Combined post on ALT’s decision to make its journal open access and a collection of academic publishing links I’ve been meaning to share for a while!
ALT’s Open Access Journal
Earlier this year Research in Learning Technology, the journal of the Association for Learning Technology (ALT) switched to open access. I’m a Trustee of ALT and I’ve written a blog post on the LSE’s Impact of Social Sciences blog about why ALT made the switch: By freeing our journal from the ghetto of academic library subscriptions we will foster discussion and impact.
It’s been a very long time since I blogged here – over half a year (the shame!). I’ve been meaning to write a post around a bunch of links I’d been gathering since January 2011!
The initial article from a year ago was An academic angle on issues in a periodical for the people in the Times Higher Education which featured The Public Intellectual and started:
Between peer-reviewed journals and popular journalism lies a gap in which “the new knowledge, valuable critical insight, and fresh perspectives that academia produces” can be brought from behind pay walls to the wider readership it deserves.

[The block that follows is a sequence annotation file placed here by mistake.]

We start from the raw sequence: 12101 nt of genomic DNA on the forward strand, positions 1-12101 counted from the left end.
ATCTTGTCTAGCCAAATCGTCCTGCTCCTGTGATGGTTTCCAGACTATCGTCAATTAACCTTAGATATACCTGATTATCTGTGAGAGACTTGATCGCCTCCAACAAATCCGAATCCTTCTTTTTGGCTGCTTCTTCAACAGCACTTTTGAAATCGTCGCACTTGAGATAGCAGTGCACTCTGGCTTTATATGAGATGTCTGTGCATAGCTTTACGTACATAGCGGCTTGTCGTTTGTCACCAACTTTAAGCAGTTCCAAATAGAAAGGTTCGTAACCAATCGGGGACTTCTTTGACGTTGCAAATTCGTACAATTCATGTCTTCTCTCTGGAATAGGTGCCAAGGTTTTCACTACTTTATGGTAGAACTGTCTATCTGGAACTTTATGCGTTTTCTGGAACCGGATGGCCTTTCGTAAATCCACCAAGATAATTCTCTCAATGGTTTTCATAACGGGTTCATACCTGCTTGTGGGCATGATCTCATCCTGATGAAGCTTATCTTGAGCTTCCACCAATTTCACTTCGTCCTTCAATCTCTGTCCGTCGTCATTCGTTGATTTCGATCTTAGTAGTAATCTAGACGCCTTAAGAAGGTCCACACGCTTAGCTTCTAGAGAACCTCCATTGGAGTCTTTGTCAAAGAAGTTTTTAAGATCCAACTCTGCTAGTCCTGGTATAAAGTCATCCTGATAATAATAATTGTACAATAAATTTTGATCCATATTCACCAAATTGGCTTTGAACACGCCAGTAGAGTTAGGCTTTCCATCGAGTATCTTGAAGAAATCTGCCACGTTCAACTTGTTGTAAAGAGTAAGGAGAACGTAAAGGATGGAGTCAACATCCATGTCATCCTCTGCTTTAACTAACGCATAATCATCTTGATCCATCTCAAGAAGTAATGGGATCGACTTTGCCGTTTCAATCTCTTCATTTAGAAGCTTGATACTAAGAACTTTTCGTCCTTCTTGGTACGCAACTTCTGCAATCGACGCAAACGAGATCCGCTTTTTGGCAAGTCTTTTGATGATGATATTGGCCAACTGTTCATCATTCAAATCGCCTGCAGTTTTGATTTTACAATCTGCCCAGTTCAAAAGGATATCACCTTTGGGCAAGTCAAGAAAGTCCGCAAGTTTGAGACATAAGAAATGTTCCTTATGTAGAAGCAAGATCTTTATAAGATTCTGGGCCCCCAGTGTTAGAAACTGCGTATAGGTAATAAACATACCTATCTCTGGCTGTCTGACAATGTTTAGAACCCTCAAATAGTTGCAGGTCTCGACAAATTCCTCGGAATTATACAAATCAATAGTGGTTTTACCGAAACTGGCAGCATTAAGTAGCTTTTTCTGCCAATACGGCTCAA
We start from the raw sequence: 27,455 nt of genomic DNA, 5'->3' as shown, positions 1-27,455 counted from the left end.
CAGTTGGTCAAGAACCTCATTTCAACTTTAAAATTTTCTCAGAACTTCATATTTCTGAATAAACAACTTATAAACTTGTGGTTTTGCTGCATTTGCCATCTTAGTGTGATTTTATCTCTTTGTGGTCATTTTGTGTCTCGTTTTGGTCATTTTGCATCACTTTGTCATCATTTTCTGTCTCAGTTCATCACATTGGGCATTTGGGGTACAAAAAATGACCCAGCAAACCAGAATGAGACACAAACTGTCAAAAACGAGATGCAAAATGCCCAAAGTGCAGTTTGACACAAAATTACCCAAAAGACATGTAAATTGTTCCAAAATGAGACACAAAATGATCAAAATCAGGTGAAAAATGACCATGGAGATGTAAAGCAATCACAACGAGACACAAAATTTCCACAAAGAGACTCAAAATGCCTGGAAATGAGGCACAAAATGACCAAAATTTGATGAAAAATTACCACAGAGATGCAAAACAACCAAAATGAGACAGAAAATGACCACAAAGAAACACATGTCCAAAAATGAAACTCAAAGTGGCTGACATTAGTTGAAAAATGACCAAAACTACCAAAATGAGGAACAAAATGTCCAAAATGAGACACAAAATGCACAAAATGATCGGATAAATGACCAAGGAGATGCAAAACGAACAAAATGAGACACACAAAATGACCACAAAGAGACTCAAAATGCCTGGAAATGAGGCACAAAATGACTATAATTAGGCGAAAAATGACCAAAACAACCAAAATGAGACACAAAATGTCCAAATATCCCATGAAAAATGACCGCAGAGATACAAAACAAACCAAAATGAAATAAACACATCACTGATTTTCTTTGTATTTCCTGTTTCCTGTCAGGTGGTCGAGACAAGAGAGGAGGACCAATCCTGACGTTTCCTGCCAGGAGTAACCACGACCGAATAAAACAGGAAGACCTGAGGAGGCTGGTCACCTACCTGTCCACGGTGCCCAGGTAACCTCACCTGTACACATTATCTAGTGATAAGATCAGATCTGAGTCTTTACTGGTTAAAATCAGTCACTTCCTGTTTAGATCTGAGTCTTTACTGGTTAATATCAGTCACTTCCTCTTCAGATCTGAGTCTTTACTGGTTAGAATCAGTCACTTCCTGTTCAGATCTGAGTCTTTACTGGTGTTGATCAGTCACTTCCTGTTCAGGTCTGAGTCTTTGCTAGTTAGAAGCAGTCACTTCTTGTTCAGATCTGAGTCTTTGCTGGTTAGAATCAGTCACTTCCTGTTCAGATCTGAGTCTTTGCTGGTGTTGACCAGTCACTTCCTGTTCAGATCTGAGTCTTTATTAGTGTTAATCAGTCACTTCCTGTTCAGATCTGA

Since then I’ve come across a few other similar formats / approaches.
- The Public Intellectual
Article types include: ‘think again’, ‘first person’ and ‘policy riffs’.
- The Conversation
Australian, describes itself as “independent source of information, analysis and commentary from the university and research sector”
- Social Europe Journal
Publishing since 2005. A journal but shorter 500-700 word posts.
- Higher Education Teaching and Learning Portal
Longer more journal-like format, including interviews, opinion pieces as well as longer features
- Social Science Space
Run by SAGE Publishing, see Topics menu for blog posts.
- Politics in Spires
- LSE’s Impact of Social Sciences
Posts on maximising the impact of academic work in the social sciences and other disciplines
The similarities, seem to be:
- Blog format but not necessarily recognisable or described as a blog
- Authors mainly working in academia
- Multi-author (& beyond a single institution)
- Reviewing by editorial team
- WordPress as the publishing platform
Disappointingly most are not licenced under creative commons with notable exceptions of ALT’s Journal, LSE Impact Oxbridge blogs.
As I’ve now switched from the world of Social Sciences to that of Computing, Information Science, Engineering & Maths, I’ll be on the lookout for more examples in that area.
If you’ve any examples of any kind please feel do add them below.